Volpe’s first step while rotating the render of Wall.E through only a single plane was to literally sit and think. Trained as a structural engineer, his job is to imagine how to produce something in three dimensions using only flat pieces. It resulted in a lot of hand sketches of Wall.E’s distinctive wheel tracks, his extendable arms and their receptacles, the joints in his neck and his squat, square chassis.
But the detail goes much deeper. Look at the shape of Wall.E’s arm in the images that accompany this story. The outside edge is flat so when his arms are withdrawn into his body they’re flush with the sides of his chassis, but the inside edges are rounded, which means a curved surface extended from one edge of the flat face to lock into the opposite edge. Such details would have meant a few numeric variables in Maya or Cinema 4D but they present countless challenges when you’re trying to do the same thing with paper or card stock.
The next step was to fabricate the model using unprinted stock so the team could determine the best materials and configuration. Structural designer Volpe’s hand sketches helped get it straight in his head and the next step was to create CAD files to isolate the individual pieces needed to build the model in accordance with Wall.E’s parts.
He used Ashlar Vellum’s Graphite to create the 27 pieces that make up Wall.E’s body (not including structural appliances) and the uncoloured kraft corrugated sample was produced by sending the CAD files to a plotter.
After cutting and assembling the pieces Wall.E’s first real-life incantation outside Pixar was bought to life. The other real departure from most of JJ&A’s projects was that usually a new model calls for a series of miniatures, but at every scale Wall.E would have different weight behaviours and material constraints, so there was no choice but to go straight for a full-scale test, the uncoloured version of which it’s said is still in Pixar head honcho John Lasseter’s office.
Next step was to go to the art team. While the CAD files were repurposed as dielines the graphics guys could open in Photoshop and Illustrator, Disney artists provided the artwork of Wall.E’s surfaces like the patterns of his tracks and his rust-speckled chassis as Photoshop files, retouching or adjusting them as necessary to fit JJ&A’s dielines. The next step was simply to lay the artwork over the flat schematics for each piece of Wall.E’s body and it was ready to send to output to a HP plotter.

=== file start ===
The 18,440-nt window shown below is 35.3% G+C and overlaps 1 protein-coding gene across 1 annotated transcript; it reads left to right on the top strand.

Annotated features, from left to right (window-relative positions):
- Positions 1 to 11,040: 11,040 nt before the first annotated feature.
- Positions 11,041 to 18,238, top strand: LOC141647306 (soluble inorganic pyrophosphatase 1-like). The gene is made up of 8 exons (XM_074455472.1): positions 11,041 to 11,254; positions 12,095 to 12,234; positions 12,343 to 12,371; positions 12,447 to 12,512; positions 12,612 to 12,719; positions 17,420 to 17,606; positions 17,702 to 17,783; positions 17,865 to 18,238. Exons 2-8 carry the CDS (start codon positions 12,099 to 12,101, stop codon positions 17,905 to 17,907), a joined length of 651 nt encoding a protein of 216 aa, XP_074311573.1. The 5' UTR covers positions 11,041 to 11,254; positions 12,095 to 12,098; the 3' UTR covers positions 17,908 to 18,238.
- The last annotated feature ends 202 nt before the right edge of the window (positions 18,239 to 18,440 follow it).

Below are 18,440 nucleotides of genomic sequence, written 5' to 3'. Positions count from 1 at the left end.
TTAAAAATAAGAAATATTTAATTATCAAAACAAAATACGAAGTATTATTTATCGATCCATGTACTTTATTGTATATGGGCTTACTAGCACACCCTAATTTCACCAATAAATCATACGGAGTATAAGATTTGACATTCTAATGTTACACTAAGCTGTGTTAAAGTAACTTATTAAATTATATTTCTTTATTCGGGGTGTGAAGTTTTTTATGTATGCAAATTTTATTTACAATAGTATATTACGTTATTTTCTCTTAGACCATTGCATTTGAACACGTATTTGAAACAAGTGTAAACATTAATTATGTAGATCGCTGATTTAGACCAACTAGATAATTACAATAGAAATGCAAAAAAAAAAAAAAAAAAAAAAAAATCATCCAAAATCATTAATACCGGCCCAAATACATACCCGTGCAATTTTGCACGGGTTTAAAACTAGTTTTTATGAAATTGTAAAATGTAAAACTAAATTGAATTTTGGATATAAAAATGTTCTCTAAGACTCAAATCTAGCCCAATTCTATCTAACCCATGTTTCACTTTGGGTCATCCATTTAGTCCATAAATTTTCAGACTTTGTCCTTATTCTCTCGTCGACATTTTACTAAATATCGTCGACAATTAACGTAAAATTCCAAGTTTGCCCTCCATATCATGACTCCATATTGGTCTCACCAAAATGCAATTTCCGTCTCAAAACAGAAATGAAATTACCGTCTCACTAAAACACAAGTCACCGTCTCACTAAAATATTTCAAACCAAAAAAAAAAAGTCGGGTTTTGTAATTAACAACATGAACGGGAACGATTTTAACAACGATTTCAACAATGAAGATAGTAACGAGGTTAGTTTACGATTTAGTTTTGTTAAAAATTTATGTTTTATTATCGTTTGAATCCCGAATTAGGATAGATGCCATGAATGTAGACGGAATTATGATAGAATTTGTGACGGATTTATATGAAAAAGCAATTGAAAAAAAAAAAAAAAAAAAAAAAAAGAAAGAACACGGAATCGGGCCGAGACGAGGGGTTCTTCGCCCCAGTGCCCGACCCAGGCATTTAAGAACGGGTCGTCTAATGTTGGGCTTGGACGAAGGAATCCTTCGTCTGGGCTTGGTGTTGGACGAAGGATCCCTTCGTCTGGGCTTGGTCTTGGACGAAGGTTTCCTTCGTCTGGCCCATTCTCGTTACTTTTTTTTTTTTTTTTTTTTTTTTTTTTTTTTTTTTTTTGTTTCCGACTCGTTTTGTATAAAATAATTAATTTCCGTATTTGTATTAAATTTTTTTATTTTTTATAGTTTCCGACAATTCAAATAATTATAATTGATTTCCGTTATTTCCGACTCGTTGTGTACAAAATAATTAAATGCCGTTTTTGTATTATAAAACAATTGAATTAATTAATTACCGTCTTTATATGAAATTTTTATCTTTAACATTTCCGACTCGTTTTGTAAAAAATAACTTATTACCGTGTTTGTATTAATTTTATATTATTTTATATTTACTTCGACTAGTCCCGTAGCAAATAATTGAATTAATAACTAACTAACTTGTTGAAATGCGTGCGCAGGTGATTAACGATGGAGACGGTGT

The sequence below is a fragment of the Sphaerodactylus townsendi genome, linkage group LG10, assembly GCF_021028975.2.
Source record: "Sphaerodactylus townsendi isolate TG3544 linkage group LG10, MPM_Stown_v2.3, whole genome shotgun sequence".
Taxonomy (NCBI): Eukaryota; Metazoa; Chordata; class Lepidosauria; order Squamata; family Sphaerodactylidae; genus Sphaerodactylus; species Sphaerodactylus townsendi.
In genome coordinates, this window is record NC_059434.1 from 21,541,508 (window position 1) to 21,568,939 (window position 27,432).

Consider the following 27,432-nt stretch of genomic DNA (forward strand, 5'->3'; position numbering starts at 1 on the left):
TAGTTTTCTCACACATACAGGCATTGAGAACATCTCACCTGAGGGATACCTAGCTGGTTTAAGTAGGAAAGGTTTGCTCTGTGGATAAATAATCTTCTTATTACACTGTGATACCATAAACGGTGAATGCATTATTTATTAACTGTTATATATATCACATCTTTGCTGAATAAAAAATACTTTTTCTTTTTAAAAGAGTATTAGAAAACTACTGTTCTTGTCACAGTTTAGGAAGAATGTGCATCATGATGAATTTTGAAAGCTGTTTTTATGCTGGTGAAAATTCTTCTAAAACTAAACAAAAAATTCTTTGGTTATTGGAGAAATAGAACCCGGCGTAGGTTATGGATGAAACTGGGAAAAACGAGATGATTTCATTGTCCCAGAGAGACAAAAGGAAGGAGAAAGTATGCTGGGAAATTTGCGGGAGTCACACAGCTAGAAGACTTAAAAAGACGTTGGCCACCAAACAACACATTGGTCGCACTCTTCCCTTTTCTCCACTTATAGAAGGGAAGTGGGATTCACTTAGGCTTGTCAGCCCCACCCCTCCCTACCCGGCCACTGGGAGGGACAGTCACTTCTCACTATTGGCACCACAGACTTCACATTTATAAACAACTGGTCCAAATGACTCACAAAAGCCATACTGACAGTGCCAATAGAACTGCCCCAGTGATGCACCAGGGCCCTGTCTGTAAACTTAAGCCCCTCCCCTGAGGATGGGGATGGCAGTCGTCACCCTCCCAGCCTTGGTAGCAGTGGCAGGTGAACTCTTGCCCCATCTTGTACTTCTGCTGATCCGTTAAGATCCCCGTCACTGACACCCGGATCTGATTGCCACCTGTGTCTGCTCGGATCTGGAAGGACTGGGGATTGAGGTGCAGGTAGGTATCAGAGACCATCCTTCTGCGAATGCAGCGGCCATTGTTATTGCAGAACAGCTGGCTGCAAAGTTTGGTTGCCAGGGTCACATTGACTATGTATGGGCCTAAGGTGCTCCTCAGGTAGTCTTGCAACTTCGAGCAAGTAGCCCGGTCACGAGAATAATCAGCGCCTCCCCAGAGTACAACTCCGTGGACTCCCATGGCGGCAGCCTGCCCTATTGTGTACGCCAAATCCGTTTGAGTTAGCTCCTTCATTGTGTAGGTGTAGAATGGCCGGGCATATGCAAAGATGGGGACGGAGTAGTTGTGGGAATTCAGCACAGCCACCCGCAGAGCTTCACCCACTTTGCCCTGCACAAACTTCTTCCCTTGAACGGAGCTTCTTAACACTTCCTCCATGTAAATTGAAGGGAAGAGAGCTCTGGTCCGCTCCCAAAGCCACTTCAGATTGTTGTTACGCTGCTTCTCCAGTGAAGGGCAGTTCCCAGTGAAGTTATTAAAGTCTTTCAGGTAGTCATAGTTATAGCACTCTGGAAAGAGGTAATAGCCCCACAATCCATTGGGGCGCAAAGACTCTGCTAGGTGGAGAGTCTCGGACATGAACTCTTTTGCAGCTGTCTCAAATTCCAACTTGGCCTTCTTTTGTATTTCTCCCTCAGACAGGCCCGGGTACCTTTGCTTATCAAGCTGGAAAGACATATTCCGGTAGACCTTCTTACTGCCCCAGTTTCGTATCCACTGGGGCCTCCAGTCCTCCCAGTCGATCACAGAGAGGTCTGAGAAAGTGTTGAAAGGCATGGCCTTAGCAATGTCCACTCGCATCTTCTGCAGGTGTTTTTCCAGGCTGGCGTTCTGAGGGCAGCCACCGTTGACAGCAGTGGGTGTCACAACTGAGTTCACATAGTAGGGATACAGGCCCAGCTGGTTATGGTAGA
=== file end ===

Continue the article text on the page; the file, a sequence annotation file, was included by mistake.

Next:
Proofs were run out and a working, life-sized dummy was ready to show Disney – and remember, this are no ordinary client. In this age where the talent has so much sway over every aspect of a film’s realisation, often it’s not just studio marketing who gives the go ahead (from both Disney and Pixar, in this case) but directors, producers and even extremely powerful actors who might not like the shade of their face in print. It’s easy to imagine an animation studio with a reputation like Pixar’s being exacting — to say the least — when it comes to colour approval.
Travels with artboard
Wall.E’s body was put together by a dizzying array of locking tabs to hold it together, and the complexity of the job made it one of the few JJ&A assembled themselves prior to shipping.
As well as being tough and creative, the other challenge normally facing standee designers is to make assembly easy. Most — 99 percent according to JJ&A — go out flat packed, and if you’ve ever watched the semi-literate 17 year olds who work at some cinemas and wonder how they can even scoop popcorn unsupervised, you’ll understand how important it is to make movie standees easy to assemble.
Wall.E offered a deceptively clever solution you probably didn’t even notice when the movie was in cinemas. That large black box he was sitting on in the cinema lobby is the one he was delivered in, only his head waiting to be attached by a tube of jute fibre.
That gave rise to a further engineering challenge in the packaging. Not only did Wall.E’s body have extended arms, grasping ‘hands’ and tracks that didn’t fit into a simple square shape, they were made of cardboard that would be easily crushed or water-damaged in their long journeys in container ships, unloaded at filthy docks and thrown onto trucks for transport to cinemas around the world.
So inside the box with him were seven corrugated fillers and a bubble pack for his head to mnimise movement within the crate, the whole display then poly bagged.
So that’s the story of how over two thousand Wall.Es arrived in movie theatres throughout the latter half of 2008, but where did they all go? Technically, point of sale marketing material for films remains the property of the distributor, giving them the opportunity to save money and reuse them in retail stores where movies make msot of their money these days (on DVD). But by then few of them remain in good condition.
And of those that mysteriously make their way out of cinemas, it isn’t always the light-fingered fanboy staff. The Australian Disney distributor told Desktop we wouldn’t believe the number of standees stolen by the general public, in some cases before the film had even opened.
So after all that painstaking design, engineering and fabricating and a co-ordinated, global shipping program, Wall.Es everywhere are probably slowly degrading in the garages of film nerds the world over.